Lifespan, QTLs, age-specificity, and pleiotropy in Drosophila

James W. Curtsinger, Aziz A. Khazaeli

Research output: Contribution to journalArticlepeer-review

64 Scopus citations

Abstract

We have constructed a set of 120 recombinant inbred lines for use in studies of the genetics of lifespan in Drosophila. The lines are derived from Luckinbill and Clare's (Heredity 55 (1985) 9) artificial selection experiment for increased lifespan. Inbred lines retain the relative lifespan characteristics of the experimental and control stocks from which they are derived. Mapping experiments suggest that a small number of QTLs accounts for much of the selection response. The age-specificity of genetic effects is best visualized in three-dimensional QTL maps of age-specific mortality. QTLs are shared by males and females, and have effects on age-specific mortality that are positively correlated across ages, with different times of onset. There is evidence for positively correlated pleiotropic effects of lifespan QTLs on mid-life fertility and resistance to an oxidizing chemical, and a striking lack of evidence for negative pleiotropy.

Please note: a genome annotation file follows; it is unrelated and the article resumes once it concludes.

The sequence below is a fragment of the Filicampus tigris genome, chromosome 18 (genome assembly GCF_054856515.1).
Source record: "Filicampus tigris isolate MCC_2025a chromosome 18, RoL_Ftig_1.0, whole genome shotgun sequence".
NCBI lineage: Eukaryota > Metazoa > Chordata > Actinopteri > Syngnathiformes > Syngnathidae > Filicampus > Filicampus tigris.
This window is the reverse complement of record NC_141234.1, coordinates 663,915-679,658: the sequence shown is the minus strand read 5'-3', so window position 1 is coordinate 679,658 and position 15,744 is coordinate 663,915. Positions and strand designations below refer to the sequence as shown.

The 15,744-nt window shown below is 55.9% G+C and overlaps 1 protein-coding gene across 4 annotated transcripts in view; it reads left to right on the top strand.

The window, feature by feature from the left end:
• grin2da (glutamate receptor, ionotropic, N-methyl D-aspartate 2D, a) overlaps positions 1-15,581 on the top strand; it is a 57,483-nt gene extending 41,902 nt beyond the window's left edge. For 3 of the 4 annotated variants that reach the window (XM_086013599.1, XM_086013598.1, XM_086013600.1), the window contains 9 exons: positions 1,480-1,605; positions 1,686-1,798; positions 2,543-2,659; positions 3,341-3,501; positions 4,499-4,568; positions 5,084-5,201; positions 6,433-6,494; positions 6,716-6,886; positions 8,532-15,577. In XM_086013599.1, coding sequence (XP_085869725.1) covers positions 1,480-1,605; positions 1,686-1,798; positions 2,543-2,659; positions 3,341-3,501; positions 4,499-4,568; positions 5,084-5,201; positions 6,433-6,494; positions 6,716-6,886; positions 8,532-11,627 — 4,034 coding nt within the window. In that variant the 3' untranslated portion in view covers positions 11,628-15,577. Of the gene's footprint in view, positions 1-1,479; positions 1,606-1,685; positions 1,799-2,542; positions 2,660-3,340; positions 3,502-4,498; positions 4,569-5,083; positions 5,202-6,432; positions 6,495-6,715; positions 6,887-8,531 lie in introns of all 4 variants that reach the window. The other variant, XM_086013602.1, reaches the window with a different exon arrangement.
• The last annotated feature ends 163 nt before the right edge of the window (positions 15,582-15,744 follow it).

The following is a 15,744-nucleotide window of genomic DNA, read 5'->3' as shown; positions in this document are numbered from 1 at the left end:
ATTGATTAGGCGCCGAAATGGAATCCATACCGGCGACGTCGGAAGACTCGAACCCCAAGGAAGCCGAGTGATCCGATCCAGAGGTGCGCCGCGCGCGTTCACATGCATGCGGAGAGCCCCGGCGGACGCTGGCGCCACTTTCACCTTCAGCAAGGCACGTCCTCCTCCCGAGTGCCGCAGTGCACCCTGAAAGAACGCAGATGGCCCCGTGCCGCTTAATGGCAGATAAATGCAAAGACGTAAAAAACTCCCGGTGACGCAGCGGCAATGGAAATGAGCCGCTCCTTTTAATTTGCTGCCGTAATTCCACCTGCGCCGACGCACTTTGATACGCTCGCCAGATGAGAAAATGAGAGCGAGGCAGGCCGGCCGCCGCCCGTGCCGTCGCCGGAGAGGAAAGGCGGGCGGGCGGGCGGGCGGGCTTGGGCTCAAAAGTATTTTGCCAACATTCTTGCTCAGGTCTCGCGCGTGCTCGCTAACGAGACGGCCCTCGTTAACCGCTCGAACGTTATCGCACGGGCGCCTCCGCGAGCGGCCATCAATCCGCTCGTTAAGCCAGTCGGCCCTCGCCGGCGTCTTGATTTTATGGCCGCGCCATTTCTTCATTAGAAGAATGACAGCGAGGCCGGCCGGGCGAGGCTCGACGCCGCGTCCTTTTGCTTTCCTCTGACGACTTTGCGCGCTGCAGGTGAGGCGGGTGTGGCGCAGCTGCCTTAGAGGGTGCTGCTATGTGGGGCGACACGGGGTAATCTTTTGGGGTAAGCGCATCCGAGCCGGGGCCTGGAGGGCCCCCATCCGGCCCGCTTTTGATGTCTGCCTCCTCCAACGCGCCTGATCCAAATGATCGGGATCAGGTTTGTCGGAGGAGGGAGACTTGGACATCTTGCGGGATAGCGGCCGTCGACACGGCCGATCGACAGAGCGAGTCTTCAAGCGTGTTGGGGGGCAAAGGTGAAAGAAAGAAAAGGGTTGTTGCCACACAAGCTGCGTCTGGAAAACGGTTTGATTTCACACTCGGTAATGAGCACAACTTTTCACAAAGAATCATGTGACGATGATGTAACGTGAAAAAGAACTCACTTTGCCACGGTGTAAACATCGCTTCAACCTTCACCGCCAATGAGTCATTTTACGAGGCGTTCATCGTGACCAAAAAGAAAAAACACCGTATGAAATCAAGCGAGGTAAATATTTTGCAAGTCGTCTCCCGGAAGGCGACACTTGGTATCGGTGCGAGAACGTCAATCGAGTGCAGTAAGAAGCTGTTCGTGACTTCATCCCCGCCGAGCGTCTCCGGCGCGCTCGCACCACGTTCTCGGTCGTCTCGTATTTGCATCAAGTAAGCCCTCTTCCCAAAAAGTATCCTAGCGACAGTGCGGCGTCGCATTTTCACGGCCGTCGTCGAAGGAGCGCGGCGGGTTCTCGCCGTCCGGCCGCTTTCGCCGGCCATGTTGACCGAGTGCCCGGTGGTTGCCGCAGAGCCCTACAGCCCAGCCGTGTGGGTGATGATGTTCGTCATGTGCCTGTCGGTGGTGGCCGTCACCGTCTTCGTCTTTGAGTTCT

Original languageEnglish (US)
Pages (from-to)81-93
Number of pages13
JournalMechanisms of Ageing and Development
Volume123
Issue number2-3
DOIs
StatePublished - 2002

Bibliographical note

Funding Information:
Survival data were collected with assistance from N. Minois, J. Larson, A. Steffenhagen, J. Cantor, J. Zimmerman, D. Dingfelder, and C. Mahlke. L. Luckinbill and P. Foley collaborated in the construction of inbred and RI lines. M. Tatar characterized roo elements in the RI lines. S. Pletcher assisted with data management. Research is supported by grants AG 09711 and AG 11722 from the National Institute of Aging at the National Institutes of Health.

Keywords

  • Artificial selection
  • Drosophila
  • Lifespan
  • Pleiotropy
  • QTL
  • Recombinant inbred lines
  • Sex-specificity

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